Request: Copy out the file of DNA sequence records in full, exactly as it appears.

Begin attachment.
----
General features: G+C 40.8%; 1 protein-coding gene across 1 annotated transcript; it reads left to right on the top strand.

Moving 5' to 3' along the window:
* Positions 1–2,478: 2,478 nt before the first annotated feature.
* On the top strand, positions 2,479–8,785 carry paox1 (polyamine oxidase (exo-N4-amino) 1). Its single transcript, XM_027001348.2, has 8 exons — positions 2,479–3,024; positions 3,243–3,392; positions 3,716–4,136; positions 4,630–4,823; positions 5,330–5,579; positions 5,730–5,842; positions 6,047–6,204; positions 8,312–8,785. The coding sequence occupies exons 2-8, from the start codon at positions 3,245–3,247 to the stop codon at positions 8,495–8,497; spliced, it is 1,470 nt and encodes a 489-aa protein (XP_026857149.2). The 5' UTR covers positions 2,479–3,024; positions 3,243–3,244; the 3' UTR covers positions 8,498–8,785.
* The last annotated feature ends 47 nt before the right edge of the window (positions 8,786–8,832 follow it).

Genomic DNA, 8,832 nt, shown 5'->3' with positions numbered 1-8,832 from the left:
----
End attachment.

General features: G+C 40.8%; 1 protein-coding gene across 1 annotated transcript; it reads left to right on the top strand.

Moving 5' to 3' along the window:
* Positions 1–2,478: 2,478 nt before the first annotated feature.
* On the top strand, positions 2,479–8,785 carry paox1 (polyamine oxidase (exo-N4-amino) 1). Its single transcript, XM_027001348.2, has 8 exons — positions 2,479–3,024; positions 3,243–3,392; positions 3,716–4,136; positions 4,630–4,823; positions 5,330–5,579; positions 5,730–5,842; positions 6,047–6,204; positions 8,312–8,785. The coding sequence occupies exons 2-8, from the start codon at positions 3,245–3,247 to the stop codon at positions 8,495–8,497; spliced, it is 1,470 nt and encodes a 489-aa protein (XP_026857149.2). The 5' UTR covers positions 2,479–3,024; positions 3,243–3,244; the 3' UTR covers positions 8,498–8,785.
* The last annotated feature ends 47 nt before the right edge of the window (positions 8,786–8,832 follow it).

Genomic DNA, 8,832 nt, shown 5'->3' with positions numbered 1-8,832 from the left: